21. Giving (and spending)
Neither was there any among them that lacked: for as many as were possessors of lands or houses sold them, and brought the prices of the things that were sold, and laid them down at the apostles’ feet: and distribution was made unto every man according as he had need.
Distributing to the necessity of saints.
For I mean not that other men be eased, and ye burdened: but by an equality, that now at this time your abundance may be a supply for their want, that their abundance also may be a supply for your want: that there may be equality: as it is written, He that had gathered much had nothing over; and he that had gathered little had no lack.
---II Corinthians 8:13-15
Most readers here are well aware that “the Lord loves a cheerful giver.” Also we are familiar with the teaching that we are to set aside money for the church of Jesus Christ “upon the first day of the week,” I Cor. 16:2.
This chapter, however, is not about well-known principles of giving but about the allocation of these gifts. How are church funds to be spent? This chapter is essential to the book for the reason that the way the church spends its money reflects its attitudes, motivations, and values the same as it does in individuals and households.
Of course when one gives to the church the allocations are largely out of his or her control. However every believer who contributes to the church implicitly endorses the allocations we call “church expenditures.”
Under the Old Covenant the priests and Levites were supported by a tithe from the Israelites. Unlike the other eleven tribes they had no inheritance in the land.
Under the New Covenant all are priests of God and thus there is no basis in this fact for perpetuating the old system. If the churches long ago found a basis in Scripture for making the New Testament pastorate a professional office meriting contractual payments—and they surely did—it should have been on some other basis than a continuation of the Old Covenant priest-hood into the New Covenant. These purported justifications will be noted.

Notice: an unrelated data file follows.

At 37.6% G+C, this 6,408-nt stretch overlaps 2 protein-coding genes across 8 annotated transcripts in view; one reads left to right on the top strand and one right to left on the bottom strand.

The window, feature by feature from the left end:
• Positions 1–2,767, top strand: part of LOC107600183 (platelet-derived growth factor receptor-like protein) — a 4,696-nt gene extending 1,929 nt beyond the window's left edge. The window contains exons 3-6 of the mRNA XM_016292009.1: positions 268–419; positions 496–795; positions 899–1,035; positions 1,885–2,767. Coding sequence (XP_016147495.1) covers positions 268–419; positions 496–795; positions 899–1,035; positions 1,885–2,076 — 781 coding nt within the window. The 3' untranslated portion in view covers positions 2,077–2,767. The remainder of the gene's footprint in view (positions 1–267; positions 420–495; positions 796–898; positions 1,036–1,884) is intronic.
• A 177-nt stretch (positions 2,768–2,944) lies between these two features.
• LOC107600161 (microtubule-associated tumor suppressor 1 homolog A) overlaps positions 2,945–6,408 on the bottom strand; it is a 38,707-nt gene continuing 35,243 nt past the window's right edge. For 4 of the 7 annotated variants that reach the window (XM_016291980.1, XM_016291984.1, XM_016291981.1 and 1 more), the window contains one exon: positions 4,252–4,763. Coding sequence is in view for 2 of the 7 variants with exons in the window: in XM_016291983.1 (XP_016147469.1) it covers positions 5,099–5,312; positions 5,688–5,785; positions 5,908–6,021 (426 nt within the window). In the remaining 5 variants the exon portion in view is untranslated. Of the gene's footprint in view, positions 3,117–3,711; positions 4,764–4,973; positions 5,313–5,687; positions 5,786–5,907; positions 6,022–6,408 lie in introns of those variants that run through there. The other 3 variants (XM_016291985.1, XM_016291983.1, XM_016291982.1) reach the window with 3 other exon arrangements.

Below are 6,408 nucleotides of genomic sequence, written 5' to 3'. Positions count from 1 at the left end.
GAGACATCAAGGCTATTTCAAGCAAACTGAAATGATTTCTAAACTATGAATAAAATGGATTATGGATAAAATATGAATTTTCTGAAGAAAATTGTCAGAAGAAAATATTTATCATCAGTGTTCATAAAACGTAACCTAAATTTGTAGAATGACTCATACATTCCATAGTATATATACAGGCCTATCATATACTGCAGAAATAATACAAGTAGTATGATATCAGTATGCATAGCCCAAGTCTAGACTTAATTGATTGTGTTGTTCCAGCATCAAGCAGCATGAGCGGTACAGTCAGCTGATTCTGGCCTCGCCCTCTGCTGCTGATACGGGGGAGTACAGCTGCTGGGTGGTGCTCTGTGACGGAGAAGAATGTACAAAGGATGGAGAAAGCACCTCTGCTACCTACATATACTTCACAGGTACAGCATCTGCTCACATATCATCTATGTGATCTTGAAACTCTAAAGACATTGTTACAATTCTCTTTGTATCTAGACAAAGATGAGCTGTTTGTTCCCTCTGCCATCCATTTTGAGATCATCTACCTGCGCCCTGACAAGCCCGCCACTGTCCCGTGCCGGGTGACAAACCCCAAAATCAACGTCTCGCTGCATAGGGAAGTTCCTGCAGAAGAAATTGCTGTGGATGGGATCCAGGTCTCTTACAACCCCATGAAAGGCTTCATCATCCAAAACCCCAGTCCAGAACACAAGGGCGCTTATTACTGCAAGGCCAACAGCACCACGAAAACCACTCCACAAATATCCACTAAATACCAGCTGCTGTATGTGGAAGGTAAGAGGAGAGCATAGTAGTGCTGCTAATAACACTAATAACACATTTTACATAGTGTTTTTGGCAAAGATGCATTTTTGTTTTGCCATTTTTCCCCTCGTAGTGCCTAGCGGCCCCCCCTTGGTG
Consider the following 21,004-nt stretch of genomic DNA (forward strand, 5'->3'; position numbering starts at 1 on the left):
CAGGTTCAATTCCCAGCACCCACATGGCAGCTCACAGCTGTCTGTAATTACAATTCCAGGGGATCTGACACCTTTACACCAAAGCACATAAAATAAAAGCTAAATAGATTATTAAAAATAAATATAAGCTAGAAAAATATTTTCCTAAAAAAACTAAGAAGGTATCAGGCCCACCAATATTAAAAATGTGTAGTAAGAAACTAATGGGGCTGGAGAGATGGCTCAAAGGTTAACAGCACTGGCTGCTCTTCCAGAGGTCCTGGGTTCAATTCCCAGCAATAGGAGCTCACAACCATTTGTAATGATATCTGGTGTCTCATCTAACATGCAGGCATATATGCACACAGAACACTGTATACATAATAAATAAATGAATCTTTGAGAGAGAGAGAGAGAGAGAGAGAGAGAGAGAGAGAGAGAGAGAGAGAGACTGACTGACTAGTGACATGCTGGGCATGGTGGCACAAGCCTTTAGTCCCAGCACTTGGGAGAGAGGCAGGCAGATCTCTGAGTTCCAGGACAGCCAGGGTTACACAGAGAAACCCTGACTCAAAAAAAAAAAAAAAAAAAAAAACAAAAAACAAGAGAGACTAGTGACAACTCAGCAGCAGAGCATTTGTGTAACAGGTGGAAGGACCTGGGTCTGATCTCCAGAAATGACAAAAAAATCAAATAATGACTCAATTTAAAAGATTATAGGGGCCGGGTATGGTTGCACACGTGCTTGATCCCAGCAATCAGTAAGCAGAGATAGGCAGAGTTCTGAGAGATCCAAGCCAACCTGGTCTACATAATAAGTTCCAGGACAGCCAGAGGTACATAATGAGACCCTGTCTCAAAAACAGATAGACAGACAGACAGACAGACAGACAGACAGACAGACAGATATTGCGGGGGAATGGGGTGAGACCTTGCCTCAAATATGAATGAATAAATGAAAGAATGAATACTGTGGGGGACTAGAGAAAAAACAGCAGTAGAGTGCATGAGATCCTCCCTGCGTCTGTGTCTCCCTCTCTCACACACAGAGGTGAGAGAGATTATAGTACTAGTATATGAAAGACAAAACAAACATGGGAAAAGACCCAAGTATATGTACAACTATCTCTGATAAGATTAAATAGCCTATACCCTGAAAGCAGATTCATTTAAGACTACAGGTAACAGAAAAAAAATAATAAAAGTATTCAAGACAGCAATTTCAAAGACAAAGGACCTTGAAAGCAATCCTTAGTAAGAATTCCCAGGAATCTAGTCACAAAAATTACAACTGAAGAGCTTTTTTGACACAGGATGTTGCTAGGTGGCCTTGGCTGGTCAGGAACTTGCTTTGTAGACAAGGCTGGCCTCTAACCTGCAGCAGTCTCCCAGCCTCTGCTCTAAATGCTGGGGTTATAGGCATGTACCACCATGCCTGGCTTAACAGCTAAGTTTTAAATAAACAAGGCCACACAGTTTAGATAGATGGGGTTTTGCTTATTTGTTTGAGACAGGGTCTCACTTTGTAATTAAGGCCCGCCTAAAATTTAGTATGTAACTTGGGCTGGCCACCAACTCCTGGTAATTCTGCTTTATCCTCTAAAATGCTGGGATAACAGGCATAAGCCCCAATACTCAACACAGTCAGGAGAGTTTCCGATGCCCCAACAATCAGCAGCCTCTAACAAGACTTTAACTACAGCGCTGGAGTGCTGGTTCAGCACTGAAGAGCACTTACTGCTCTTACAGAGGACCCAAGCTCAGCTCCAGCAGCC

In the New Testament we find church collections made for three purposes. First, for the poor saints, including “widows indeed,” cf. I Tim. 5. Second, for the support of evangelists, those we call “missionaries” today. Third, pastors (elders) are worthy of double honour, “especially they who labour in the word and doctrine,” I Tim. 5:17. Also in this category are teachers. Galatians 6:6 says, “Let him that is taught in the word communicate unto him that teacheth in all good things.” Let us look at this third category.
The word “honour,” according to W.E. Vine, may indicate an honorarium, which is a gift voluntary, non-contractual, and an expression of genuine fellowship. While I Timothy 5:17 does not rule out a professional contract, it does not indicate one, either. And we search the rest of the New Testament in vain for teachings that would confirm the pastorate is a profession. But we do have teaching in I Peter 5:2 that the elders should take the oversight “not for filthy lucre.” Does this passage reprobate pastoring for hire, or only wrong motives? Perhaps it is the latter. Or perhaps the meaning is that making the pastorate a paid office is serving filthy lucre. In either event there is no strong evidence found for making the pastorate a means of living.